FIG. 2 shows one example of the operation of the controller 24 according to the invention, particularly the operation for producing the regenerative braking torque simulating the engine braking torque. The operation shown in this drawing is repeated at a prescribed frequency.

In FIG. 2, the controller 24 first judges, according to the accelerator pedal angle signal, whether the accelerator pedal is completely released (100). In other words, the controller 24 judges whether the accelerator pedal is depressed or not. When it is judged that the accelerator pedal is depressed, the operation of the controller 24 leaves the routine shown in this drawing. When it is judged that the accelerator pedal is not depressed, the operation of the controller 24 goes to step 102.

In step 102, the controller 24 judges, according to the shift position signal from the shift position switch 36, whether the shift lever 38 is in the D range. Specifically, it is judged whether the shift lever 38 is positioned in a range to drive the vehicle, e.g., a forward (FWD) or reverse (REV) range. When it is judged that the shift lever 38 is in the D range, the controller 24 reads the target braking torque from a first control map (104) and issues a command to the motor controller 34 so as to read the target braking torque as the regenerative braking torque (106).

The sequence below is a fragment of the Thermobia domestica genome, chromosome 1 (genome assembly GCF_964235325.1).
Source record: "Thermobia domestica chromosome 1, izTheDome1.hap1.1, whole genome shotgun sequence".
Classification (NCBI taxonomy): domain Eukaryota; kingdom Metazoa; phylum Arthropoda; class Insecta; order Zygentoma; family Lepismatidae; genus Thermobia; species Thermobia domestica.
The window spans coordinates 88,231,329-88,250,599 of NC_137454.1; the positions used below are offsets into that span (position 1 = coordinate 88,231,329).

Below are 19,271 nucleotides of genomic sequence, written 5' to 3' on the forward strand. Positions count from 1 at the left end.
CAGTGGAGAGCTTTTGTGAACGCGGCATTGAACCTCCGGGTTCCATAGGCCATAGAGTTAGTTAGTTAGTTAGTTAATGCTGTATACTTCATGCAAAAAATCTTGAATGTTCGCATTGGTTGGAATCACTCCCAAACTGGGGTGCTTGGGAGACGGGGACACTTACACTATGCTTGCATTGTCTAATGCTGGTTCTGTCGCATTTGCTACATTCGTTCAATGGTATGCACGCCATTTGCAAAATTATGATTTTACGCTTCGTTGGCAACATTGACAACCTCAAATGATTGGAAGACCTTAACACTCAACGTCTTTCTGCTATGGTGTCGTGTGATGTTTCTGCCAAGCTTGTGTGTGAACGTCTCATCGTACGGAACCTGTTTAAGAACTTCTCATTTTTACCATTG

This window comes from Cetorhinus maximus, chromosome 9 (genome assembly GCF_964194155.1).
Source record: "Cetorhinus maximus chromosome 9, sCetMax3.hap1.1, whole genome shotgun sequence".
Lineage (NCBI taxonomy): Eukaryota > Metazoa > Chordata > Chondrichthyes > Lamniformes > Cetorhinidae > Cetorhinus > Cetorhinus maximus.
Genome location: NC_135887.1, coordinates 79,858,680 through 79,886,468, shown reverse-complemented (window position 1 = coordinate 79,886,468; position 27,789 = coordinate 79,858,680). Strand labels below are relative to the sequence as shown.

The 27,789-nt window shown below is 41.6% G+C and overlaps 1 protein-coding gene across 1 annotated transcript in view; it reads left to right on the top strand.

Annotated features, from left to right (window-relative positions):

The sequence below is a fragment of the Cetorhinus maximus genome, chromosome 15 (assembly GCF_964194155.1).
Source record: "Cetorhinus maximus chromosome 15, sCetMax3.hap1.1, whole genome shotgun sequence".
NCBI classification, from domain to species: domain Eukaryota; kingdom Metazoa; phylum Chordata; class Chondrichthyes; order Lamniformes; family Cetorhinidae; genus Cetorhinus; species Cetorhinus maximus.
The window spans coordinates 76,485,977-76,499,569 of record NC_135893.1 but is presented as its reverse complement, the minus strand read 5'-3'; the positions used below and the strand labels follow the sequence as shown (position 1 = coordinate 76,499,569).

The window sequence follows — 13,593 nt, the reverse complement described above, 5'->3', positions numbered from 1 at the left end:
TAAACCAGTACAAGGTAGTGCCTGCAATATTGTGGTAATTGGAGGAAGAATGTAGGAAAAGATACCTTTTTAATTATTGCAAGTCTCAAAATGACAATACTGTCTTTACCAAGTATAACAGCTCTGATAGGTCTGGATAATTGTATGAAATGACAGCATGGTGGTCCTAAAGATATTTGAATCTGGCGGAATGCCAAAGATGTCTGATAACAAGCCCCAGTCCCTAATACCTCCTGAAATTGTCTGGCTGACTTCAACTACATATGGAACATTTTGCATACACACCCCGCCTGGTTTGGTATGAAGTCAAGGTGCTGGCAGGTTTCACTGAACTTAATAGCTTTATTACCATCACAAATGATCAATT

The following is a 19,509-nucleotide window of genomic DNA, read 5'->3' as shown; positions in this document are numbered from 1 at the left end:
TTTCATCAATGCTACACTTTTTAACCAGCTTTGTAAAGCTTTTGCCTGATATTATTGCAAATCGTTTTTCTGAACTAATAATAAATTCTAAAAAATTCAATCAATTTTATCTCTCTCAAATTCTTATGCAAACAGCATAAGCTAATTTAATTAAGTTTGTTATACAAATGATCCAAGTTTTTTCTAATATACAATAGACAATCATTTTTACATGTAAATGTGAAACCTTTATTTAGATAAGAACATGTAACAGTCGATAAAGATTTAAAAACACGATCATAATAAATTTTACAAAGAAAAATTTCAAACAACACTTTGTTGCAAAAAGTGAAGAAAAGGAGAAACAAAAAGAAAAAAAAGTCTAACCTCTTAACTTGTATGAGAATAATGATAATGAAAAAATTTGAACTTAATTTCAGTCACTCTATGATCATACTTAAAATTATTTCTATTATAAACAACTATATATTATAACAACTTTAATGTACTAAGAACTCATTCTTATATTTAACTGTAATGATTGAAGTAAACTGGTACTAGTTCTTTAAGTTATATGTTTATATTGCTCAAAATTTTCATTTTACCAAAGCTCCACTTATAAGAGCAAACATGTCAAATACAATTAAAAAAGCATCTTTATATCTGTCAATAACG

The first control map has the contents as shown in FIG. 3 for example. In this drawing, the vehicle speed is correlated with the target braking torque, and the target braking torque decreases as the vehicle speed increases. In the step 104, the controller 24 determines the target braking torque with reference to the first control map according to the vehicle speed, which is given by the number of revolutions of four wheels, immediately before the complete release of the accelerator pedal. By determining the target braking torque according to the first control map, the engine braking torque can be simulated by the regenerative braking torque taking account of the vehicle speed, thereby improving drivability considerably.